Iconic early builds included the 44-foot long Tarheel (today called Sea Angel), a gorgeous sportfisher originally bought by Ricky’s boatbuilding neighbor and former charter captain John Bayliss. Scarborough cracked the 50-foot mark with Sushi back in 1987 and worked his way up to the 67-foot mark in 1995 with Eye Roller.

Thanks to his upbringing, Ricky simply found himself working alongside his dad on the early builds. Ricky learned to pull a string and craft boats by hand and the Scarborough crew did everything without the aid of computers. And all the boatbuilders in the area collaborated and shared ideas and insights—as they still do today.

The father and the son.

But Ricky had no intention of following in his dad’s footsteps. He wanted to play baseball and was good enough to be recruited to pitch for the University of North Carolina at Wilmington (he would later earn a business degree from Eastern Carolina University). “Baseball was my dream,” he says. “And for here, I was good. But when I went off to college, I found there was, you know, a lot of ‘em like me.”

Pitching wore out Ricky’s elbow far too early and he gave up baseball. “But I loved to be on the water, I loved to fish and when I was out of college, well, I worked with my dad in the summers.”

When those summers—and college—were over though, Ricky started to get more serious about his dad’s boats. As lengths climbed, so did the net worth of buyers—and the Scarborough reputation.

Ricky became fascinated with boatbuilding innovations and took a real interest in cold-molded construction after a trip to the Rybovich yard. “I was down there to work on one of our boats in the yard, and I actually had to borrow something from Mike Rybovich,” he says. “He was in there lofting a boat on the floor. And he looked at me funny when I said I’d never seen that. We’d all built plank-on-frames, right-side up. It piqued my interest.”

Sarah Scarborough downplays the importance her role helping manage Scarborough Boatworks’ plays in its success. Her husband, however, does not: “She’s the best thing that ever happened to me.” 

Photo: Daniel Pullen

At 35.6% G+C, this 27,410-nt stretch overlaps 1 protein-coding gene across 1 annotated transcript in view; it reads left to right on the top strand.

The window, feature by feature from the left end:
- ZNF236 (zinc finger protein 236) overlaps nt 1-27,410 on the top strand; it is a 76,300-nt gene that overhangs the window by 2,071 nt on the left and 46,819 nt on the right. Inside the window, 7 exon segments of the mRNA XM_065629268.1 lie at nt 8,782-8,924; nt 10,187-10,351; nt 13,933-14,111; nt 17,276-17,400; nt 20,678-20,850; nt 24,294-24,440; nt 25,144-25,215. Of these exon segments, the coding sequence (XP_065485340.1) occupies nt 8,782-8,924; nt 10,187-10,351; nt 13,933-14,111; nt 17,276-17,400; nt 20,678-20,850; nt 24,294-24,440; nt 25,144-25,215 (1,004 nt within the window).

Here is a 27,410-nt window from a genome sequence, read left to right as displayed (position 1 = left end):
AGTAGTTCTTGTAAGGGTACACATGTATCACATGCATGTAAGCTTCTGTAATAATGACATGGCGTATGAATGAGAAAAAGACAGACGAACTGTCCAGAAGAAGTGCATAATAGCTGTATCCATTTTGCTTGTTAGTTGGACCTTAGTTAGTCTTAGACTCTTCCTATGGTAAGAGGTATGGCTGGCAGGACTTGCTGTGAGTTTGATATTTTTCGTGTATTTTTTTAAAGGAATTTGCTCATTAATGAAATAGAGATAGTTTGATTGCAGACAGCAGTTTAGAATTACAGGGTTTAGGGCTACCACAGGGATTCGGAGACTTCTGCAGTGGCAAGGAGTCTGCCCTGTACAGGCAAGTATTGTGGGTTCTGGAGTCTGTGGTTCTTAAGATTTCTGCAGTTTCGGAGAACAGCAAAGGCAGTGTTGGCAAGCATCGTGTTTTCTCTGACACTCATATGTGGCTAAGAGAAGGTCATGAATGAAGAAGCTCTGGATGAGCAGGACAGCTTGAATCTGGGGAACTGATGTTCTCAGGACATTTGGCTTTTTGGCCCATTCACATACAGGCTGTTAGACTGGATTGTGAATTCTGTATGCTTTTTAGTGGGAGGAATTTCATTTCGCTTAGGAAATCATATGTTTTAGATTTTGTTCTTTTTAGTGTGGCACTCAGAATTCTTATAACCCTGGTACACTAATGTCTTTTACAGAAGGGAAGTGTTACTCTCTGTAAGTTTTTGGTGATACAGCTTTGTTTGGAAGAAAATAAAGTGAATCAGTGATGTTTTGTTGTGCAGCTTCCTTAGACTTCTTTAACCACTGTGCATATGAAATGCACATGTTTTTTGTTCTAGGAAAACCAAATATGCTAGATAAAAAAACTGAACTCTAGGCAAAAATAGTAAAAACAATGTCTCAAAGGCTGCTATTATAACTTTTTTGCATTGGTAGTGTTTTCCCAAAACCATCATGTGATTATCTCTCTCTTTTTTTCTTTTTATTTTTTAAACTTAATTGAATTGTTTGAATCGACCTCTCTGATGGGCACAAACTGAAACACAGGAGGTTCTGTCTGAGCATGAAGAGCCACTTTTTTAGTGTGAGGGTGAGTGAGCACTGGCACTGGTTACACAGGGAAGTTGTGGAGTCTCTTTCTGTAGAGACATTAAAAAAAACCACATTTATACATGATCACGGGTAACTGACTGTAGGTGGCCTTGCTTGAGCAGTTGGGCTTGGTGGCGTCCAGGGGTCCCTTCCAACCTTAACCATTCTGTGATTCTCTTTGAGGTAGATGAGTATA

He also wanted to employ early CAD design and CNC machines. But his dad wanted nothing to do with cold molding or this new computer tech. Preferring to design and cut everything—including foam and wood interior mockups—by hand. “He just wouldn’t do it,” Ricky recalls. “He couldn’t wrap his head around it.”

Ricky was still a bachelor as he entered his third decade. One day a cousin told him about a girl he should meet who worked in a Kitty Hawk restaurant called Goodlife Gourmet. “So, he came in one day and said,” ‘I think you used to date my cousin,’” laughs Ricky’s wife Sarah. “It was not a very good pickup line.”

Sarah was seven years younger. Originally from Ashland, Kentucky, she had moved with her entrepreneurial single mom and three siblings to the Outer Banks when she was 12. “Mom started a cleaning company for the beach rentals,” she recalls. “She also did odd jobs in the off-season from teaching Spanish at the middle school to working for the county at a group home for the mentally handicapped. She was a jack of all trades.”

Sarah had long identified more with the Outer Banks rough and tumble surfing community than its fishermen or boatbuilders, “and Ricky came in all clean cut,” she says. “I was asking what he did. He said he built boats with his dad. And I’m like, ‘But what’s your job?’ He says, ‘I build boats with my dad.’ I thought he’s gonna be a sales rep, because he would get dressed up and come in there to try to impress a lady. I was like, this guy ain’t built nothin’. So, on our second date, we both had labs and took our labs to play with them on the beach. And then he brought me over to the boat shop. And it was, ‘Oh, you build boats…with your dad. You really do.’ It kind of like, changed my head, because I was just thinking that he was just kind of a jock.”